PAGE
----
The U.S. hasn’t signed the AEoI Agreement: Reciprocity demanded
Many have said that this is THE year where the offshore world will be disrupted to the core.
There will be more leaks; there will be more offshore financial institutions go insolvent; there will be a shift in the market — just like what’s happening in Singapore and many other popular offshore jurisdictions in the world. Governments, regulators and taxmen will continue to “hunt down” taxpayers who are still (and will continue to) finding ways to protect their wealth — and treat those who use offshore jurisdictions legally like criminals.
Perhaps 2017 is the time for offshore jurisdictions to be more on the offense? We’ll see, but one thing for sure, some offshore jurisdictions are starting to raise questions to questionable actions and policies made by those who “condemn” secrecy in offshore asset protection.
The demand for reciprocity
Switzerland, probably the most popular offshore jurisdiction of all, sparked a fire entering 2017 by demanding the U.S. to walk the talk.
Fabrice Filliez, Swiss’ finance department official, told FT that Switzerland is in the middle of a negotiation with the U.S. over a reciprocity issue: He’s demanding the U.S. to do a mutual exchange of taxpayers’ information.
But why the demand?
In essence, the U.S. — through the introduction of FATCA — requires offshore banks to send Americans’ tax data to the U.S. officials. The problem with FATCA is that it’s a one-way data sharing request; there is no agreement that requires the U.S. to share tax data to offshore jurisdictions.
The Automatic Exchange of Information (AEoI,) which is positioned to end secrecy in the offshore banking world, has 100+ countries agreed to do the exchange, and will begin to roll in 2018. It still doesn’t have the U.S. on the list.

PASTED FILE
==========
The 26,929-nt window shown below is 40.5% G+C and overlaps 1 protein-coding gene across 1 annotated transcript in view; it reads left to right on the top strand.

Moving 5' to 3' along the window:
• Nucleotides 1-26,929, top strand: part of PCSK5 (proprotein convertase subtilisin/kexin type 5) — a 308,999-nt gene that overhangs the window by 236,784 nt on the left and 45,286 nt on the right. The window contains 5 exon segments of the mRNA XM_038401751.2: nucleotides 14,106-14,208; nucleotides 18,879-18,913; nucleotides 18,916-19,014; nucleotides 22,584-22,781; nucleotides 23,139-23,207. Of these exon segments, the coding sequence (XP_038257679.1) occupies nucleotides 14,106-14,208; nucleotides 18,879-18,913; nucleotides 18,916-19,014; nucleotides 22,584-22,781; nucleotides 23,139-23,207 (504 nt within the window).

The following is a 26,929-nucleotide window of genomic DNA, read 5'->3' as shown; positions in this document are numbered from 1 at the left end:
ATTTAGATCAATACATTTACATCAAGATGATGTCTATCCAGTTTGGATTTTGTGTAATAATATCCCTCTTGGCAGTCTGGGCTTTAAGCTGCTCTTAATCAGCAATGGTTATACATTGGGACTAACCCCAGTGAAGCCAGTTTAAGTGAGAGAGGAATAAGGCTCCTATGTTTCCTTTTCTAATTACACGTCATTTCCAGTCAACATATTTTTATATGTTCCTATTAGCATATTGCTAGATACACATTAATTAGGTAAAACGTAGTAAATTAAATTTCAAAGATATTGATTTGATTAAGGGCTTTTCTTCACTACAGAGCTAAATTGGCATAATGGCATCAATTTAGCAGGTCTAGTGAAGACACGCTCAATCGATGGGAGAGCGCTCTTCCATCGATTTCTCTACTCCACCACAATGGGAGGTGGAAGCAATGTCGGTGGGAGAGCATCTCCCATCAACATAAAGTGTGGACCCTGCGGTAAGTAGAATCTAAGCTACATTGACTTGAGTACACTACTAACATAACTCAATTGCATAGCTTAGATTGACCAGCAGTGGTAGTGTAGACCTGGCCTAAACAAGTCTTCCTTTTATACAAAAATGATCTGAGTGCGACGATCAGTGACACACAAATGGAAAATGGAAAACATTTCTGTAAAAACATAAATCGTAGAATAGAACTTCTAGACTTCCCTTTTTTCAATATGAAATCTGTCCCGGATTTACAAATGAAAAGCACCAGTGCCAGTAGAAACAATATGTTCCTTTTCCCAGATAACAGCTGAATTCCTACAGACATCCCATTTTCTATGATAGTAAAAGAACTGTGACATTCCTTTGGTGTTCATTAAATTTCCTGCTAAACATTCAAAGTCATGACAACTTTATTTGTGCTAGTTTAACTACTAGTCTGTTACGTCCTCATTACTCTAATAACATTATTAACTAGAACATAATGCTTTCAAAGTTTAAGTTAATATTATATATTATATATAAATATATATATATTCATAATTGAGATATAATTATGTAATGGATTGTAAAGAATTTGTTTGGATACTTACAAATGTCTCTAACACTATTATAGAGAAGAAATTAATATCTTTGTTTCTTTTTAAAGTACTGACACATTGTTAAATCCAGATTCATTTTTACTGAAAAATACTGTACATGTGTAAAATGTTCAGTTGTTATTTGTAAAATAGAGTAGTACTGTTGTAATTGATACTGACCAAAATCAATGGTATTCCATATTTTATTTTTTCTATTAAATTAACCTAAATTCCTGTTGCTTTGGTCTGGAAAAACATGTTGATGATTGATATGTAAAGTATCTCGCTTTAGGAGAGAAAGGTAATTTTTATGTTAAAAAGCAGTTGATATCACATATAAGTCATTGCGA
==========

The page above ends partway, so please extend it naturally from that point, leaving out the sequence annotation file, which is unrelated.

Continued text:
In other words, there’s no reciprocity, and Switzerland demands it. It’s expected that Switzerland and the U.S. will reach an agreement by the end of 2017, but the road to reciprocity is a long, rocky one.
The U.S. offshore banking secrecy
If you think that due to FATCA and non-compliance to AEoI, the U.S. has a certain level of secrecy in its banking world, you’re correct. The U.S. are, indeed, becoming the world’s best tax haven.
The U.S. is said to be a popular destination for Chinese investors and allegedly has some of the most lenient regulations for setting up a shell company. Nevada, Delaware, Montana, South Dakota, Wyoming and New York are some of the U.S. states that are more permissive to offshore activities than Cayman Islands, Jersey, and the Bahamas (source.)
Also from the same source, it’s also stated that some clients even move their assets from Switzerland to The U.S.’ tax havens.
When asset holders move their assets out of Switzerland, you know that the destination must be more politically stable, economically sound and private. Those are exactly what offered by some states in the United States.
How easy is it to setup an offshore presence in the U.S., exactly?
Let’s use Delaware as an example.
Did you know that more than 50 percent of U.S. publicly trade companies are incorporated in Delaware? With more than 285,000 registered companies using only one address in Wilmington (1209 North Orange Street,) you just can’t go wrong.
With zero percent income tax, flexible company structure, minimal capital requirement and no financial audit requirement, Delaware is a true tax haven.
Setting up a company in Delaware is fast and easy: Just provide your passport, proof of address and other typical supporting documents, you can get your company registered in about three working days.
Takeaway: Opportunities for asset holders?
For some reasons, the U.S. stays under the radar as one of the most popular tax havens. With the Panama Papers leak, Swiss banks’ fines, and so on — the media keep asset holders’ eyes to those offshore jurisdictions.
Just one year before the AEoI rolls out, asset holders need to start looking for alternative jurisdictions for protecting their assets. There are some reputable jurisdictions that are still outside the AEoI — e.g. Cyprus — but U.S. states of Delaware and some others shouldn’t be dismissed.
As each asset holder’s case is different, it’s advisable to consult with your lawyer, as well as to contact your trusted International corporate service provider for the best options for your needs.